An inside view of Northwestern University in Qatar.
Doha: Sahar Bou Hamdan, a student at Northwestern University in Qatar has had original research on alternative media in the Middle East published in the Central European Journal of Communication, a rare and unique achievement for an undergraduate.
Bou Hamdan co-authored with a fellow student from Georgetown University in Qatar, Bouthaina El-Kheshn, an article, Revolutionary Music in Lebanon and Egypt: Alternative imaginaries for self-representation and participation.
The two students first developed their research for a course, Alternative Media in the Middle East, taught by Professor Joe Khalil at Northwestern Qatar.
Under the mentorship of Professor Khalil, Bou Hamdan and El-Khesn presented the paper at the annual conference of the International Association for Media and Communication Research (IAMCR).
At the conference, the research caught the attention of the president of IAMCR, a co-editor of the Central European Journal of Communication, a peer-reviewed publication that engages in critical discussions on communication and media around the world, and they were invited to consider submitting to the journal.
The students examined music that integrates revolutionary elements into the art of lyrics, melody, harmony, and rhythm. They explored how the artists – Cairokee band from Egypt and DJ Madi K from Lebanon as subjects to structural challenges, served their role as a form of alternative media. Through their in-depth research, the students propose that music is an effective way to build a community when demanding and unite ‘revolutionaries’ in their efforts for change and reform.
“Alternative media are often used as a tool for the marginalised, allowing them to represent themselves and make their voice heard,” the students wrote in their abstract.
“These communication tools become vitally important in revolutionary contexts, where people rise to stand up against the injustices of their respective governments. In particular, revolutionary music serves as a form of alternative media that motivates and mobilizes a fragmented audience into a united crowd,” they added.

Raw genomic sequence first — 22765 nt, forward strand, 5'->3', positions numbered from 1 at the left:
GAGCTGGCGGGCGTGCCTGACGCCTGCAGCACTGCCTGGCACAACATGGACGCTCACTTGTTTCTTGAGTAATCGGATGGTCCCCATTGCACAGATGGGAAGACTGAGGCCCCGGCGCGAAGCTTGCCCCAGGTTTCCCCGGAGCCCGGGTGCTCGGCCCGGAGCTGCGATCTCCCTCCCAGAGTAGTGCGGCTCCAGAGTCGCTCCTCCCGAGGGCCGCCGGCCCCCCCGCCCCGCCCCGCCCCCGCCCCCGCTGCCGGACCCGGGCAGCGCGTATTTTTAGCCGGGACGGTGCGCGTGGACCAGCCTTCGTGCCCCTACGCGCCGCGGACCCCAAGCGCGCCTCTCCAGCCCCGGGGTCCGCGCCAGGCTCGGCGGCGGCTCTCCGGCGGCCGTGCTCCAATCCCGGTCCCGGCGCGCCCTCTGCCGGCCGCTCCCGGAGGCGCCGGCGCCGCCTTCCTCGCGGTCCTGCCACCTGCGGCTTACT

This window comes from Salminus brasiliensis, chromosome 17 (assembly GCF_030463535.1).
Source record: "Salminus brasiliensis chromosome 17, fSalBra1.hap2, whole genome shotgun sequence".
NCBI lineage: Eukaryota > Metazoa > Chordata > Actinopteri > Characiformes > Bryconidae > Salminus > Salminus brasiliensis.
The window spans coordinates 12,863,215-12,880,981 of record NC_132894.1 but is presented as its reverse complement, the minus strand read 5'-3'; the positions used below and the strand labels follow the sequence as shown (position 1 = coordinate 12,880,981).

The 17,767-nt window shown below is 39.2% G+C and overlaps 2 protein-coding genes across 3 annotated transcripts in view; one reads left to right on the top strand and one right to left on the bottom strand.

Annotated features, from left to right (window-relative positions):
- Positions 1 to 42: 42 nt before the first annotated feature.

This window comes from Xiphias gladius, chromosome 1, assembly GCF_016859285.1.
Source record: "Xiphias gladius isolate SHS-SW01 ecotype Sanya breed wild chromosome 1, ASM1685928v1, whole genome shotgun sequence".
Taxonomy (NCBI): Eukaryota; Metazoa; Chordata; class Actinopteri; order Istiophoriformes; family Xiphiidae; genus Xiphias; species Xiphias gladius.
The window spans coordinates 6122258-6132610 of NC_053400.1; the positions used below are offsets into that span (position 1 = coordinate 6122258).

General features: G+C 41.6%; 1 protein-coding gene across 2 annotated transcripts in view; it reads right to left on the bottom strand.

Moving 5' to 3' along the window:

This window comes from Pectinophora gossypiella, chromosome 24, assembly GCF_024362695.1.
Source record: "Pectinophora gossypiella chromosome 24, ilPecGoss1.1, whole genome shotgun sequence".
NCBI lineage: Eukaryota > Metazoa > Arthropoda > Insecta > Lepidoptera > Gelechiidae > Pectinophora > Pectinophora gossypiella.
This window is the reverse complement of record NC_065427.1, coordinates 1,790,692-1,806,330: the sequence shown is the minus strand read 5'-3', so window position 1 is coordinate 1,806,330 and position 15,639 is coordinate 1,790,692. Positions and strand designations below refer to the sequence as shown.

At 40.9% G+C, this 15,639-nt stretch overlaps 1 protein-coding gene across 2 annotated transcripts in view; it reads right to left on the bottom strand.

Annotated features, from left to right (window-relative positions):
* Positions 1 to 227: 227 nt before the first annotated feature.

“Working with Sahar and Bouthaina on this project was a joy,” said Khalil.
“Their research faced some unexpected hurdles, primarily because of Covid-19 limitations. Still, they were very resourceful, and in every step of the process managed to exceed expectations,” he added.
Having mentored many students through the years, Khalil encourages his students to go the extra mile and materialise their findings.
“Any project that you do for a class should have a life beyond the classroom,” he said.
Dean and CEO at Northwestern Qatar, Marwan M Kraidy noted that both the students and faculty at the school are conducting research that is being recognised broadly throughout academia.
“It is unusual for undergraduates to have the opportunity to present their research at international conferences – and even more remarkable to have it published in peer-reviewed international journals. This does not happen without the commitment and mentoring from our faculty.
Kudos to Joe, Sahar, and Bouthaina for such a wonderful achievement,” Kraidy said.